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bibby
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(a) A rocket is fired straight up from a tower 110 ft above the ground with an initial velocity of 224 ft/s. (Assume the acceleration due to gravity is −32 ft/s2).
When does the rocket reach its maximum height? and at this time, how far is the rocket above the ground?
 one year ago
 one year ago
bibby Group Title
(a) A rocket is fired straight up from a tower 110 ft above the ground with an initial velocity of 224 ft/s. (Assume the acceleration due to gravity is −32 ft/s2). When does the rocket reach its maximum height? and at this time, how far is the rocket above the ground?
 one year ago
 one year ago

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bibby Group TitleBest ResponseYou've already chosen the best response.1
@zepp @AravindG @tcarroll010
 one year ago

richyw Group TitleBest ResponseYou've already chosen the best response.2
integrate the acceleration with respect to time to get the velocity, the constant of integration is the initial velocity. then integrate this velocity function with respect to time, the constant of integration will be the initial height. then you have the position as a function of time. to figure out the maximum height you just need to solve for when v(t)=0, then plug that t value into the position function to get the height!
 one year ago

bibby Group TitleBest ResponseYou've already chosen the best response.1
also one more thing. When it asks for "find displacement when acceleration is 0", dpo I also plug back into s(t)?
 one year ago

richyw Group TitleBest ResponseYou've already chosen the best response.2
uh, they told you to assume that acceleration is 32...
 one year ago

richyw Group TitleBest ResponseYou've already chosen the best response.2
maybe that's after it hit the ground?
 one year ago

bibby Group TitleBest ResponseYou've already chosen the best response.1
A different problem.
 one year ago

zepp Group TitleBest ResponseYou've already chosen the best response.0
Okay, this is a physics question, but whatever. Given the initial height, let's call it \(\large y_0\), 110 ft; We are looking for the final height, \(\large y\). We also know that when the rocket will reach its highest point, it's velocity is 0, \(\large v=0\), and the acceleration would be \(\large 32ft/s^2\). From the freefall equations of kinematics, using the formula: \(\large v^2=v_0^2+2a(yy_0)\) So, \(\large 0=(244ft/s)^22a(y110ft)\\ \large 59536=2a(y110)\\\large 930.25=y110\\\large y=930.25+110=1040.25\) The final height would be 1040.25 feet in the sky.
 one year ago

zepp Group TitleBest ResponseYou've already chosen the best response.0
If you want to find \(t\), then plug everything in \(\large y=y_0+\frac{1}{2}(v_0+v)t\) and solve for \(t\).
 one year ago

bibby Group TitleBest ResponseYou've already chosen the best response.1
zepp: that's the thing. It's one of my previous calc finals and I've never seen it worded like this although I'm pretty sure integration is how to go about it.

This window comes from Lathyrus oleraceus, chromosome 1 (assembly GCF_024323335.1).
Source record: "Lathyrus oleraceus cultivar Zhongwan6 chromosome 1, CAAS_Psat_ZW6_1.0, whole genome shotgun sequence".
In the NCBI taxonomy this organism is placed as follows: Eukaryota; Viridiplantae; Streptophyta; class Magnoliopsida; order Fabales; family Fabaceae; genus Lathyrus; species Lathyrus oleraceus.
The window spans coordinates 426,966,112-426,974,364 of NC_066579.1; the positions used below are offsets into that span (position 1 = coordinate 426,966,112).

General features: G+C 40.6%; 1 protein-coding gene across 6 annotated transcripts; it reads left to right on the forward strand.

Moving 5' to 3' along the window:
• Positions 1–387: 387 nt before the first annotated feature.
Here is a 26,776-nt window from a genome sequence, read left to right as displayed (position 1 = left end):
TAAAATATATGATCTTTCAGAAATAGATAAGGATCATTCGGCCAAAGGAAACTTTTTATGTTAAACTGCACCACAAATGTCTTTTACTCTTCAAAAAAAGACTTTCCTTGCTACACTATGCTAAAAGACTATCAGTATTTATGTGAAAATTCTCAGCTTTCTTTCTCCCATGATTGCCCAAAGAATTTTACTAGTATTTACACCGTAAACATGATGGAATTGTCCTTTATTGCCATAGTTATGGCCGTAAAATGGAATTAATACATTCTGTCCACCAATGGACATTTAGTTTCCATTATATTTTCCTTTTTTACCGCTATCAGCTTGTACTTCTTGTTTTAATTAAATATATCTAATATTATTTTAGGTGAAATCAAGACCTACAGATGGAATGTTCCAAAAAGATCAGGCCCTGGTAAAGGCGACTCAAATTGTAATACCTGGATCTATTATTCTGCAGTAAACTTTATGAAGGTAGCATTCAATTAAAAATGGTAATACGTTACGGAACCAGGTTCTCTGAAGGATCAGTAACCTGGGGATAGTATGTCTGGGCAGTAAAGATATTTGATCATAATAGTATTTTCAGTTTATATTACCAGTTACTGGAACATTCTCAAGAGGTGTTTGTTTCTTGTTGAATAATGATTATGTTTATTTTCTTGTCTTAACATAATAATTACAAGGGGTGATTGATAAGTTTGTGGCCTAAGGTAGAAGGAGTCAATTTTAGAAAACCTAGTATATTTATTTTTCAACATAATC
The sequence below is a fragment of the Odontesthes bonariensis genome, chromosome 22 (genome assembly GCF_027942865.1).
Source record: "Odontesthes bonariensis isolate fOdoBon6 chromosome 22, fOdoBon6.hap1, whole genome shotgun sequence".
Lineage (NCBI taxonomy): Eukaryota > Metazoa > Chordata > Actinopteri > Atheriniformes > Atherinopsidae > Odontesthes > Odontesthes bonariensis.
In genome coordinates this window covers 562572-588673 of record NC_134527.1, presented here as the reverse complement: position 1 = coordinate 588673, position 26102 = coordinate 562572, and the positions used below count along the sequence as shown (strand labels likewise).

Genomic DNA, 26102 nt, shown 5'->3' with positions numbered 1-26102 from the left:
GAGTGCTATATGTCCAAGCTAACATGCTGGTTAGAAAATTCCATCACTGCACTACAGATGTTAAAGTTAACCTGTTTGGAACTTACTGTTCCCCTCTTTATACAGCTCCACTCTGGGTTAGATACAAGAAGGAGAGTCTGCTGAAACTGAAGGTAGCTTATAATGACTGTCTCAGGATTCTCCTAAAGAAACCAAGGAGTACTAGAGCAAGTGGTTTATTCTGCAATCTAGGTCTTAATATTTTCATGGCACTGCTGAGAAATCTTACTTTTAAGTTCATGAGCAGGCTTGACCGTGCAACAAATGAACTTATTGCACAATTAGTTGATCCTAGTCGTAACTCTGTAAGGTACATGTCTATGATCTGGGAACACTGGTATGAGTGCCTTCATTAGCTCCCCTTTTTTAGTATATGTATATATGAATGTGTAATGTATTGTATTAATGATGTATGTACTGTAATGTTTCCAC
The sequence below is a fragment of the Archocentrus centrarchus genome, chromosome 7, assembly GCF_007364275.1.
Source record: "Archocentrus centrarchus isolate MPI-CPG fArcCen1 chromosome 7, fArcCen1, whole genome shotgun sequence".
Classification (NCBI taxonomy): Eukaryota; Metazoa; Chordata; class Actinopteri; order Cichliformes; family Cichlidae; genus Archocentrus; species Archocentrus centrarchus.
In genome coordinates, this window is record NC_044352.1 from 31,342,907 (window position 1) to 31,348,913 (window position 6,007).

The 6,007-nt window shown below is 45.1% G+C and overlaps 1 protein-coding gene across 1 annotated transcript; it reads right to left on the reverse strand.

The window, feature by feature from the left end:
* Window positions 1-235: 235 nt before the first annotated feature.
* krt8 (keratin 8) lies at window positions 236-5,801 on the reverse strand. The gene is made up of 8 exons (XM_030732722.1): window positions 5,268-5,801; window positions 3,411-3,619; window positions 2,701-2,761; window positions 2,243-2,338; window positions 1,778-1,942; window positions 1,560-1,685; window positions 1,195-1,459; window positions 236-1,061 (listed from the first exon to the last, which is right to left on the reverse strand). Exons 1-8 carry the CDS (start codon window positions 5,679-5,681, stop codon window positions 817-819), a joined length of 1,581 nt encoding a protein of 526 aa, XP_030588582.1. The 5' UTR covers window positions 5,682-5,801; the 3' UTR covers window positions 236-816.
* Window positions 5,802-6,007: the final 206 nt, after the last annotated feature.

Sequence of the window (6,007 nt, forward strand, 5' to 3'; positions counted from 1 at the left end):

one year ago

zepp Group TitleBest ResponseYou've already chosen the best response.0
Of course, it would be solved using integration, but that's a classical mechanics introductory course question ;x
 one year ago

bibby Group TitleBest ResponseYou've already chosen the best response.1
I guess I meant the technique and wording and not solving. I'm sure derivatives aren't exclusive to calculus :D.
 one year ago

richyw Group TitleBest ResponseYou've already chosen the best response.2
\[a=\frac{dv}{dt}\]\[\int a\,dt=\int dv\]\[v=at+v_0\]\[v=\frac{dx}{dt}\]\[\int (at+v_0)dt=\int dx\]\[x=\frac{1}{2}at^2+v_0t+x_0\]
 one year ago

zepp Group TitleBest ResponseYou've already chosen the best response.0
^ could easily be derived using simple algebra :D
 one year ago

zepp Group TitleBest ResponseYou've already chosen the best response.0
Let's go from the acceleration, which is \[\large a=\frac{\Delta v}{\Delta t}=\frac{v_fv_i}{t_ft_i}\]If we set \(t_i=0\) and \(t_f=t\), we get \(\large a=\frac{vv_0}{t}\), or \(\large v=v_0+at\) Now the formula to find the displacement is \(\large \Delta x=xx_0\)
 one year ago

zepp Group TitleBest ResponseYou've already chosen the best response.0
YES FINALLY IT LOADED
 one year ago

zepp Group TitleBest ResponseYou've already chosen the best response.0
dw:1355785810205:dw We know that the displacement could be given by \(\large \Delta x = v_{av}\Delta t=\frac{(v_f  v_i)}{2}\) So the distance would be \(\large x= x_0 + \frac{1}{2}(v_0+v)t\) Now, if you substitute \(v=v_0+at\) into the formula above, you'll get \(\large x = x_0+v_0t+\frac{1}{2}at^2\) by algebraic manipulations :)
 one year ago

bibby Group TitleBest ResponseYou've already chosen the best response.1
ah sorry I closed the question. I don't think pm will work out but good luck if you guys can still type
 one year ago

richyw Group TitleBest ResponseYou've already chosen the best response.2
you can type after it's closed anyways! and yeah but this works because acceleration is constant right? personally i'd just do it the faster way! (i can never memorize the kinematic eqns though)
 one year ago

zepp Group TitleBest ResponseYou've already chosen the best response.0
Yes, acceleration is constant, it's the gravitational pull, usually, so :P
 one year ago
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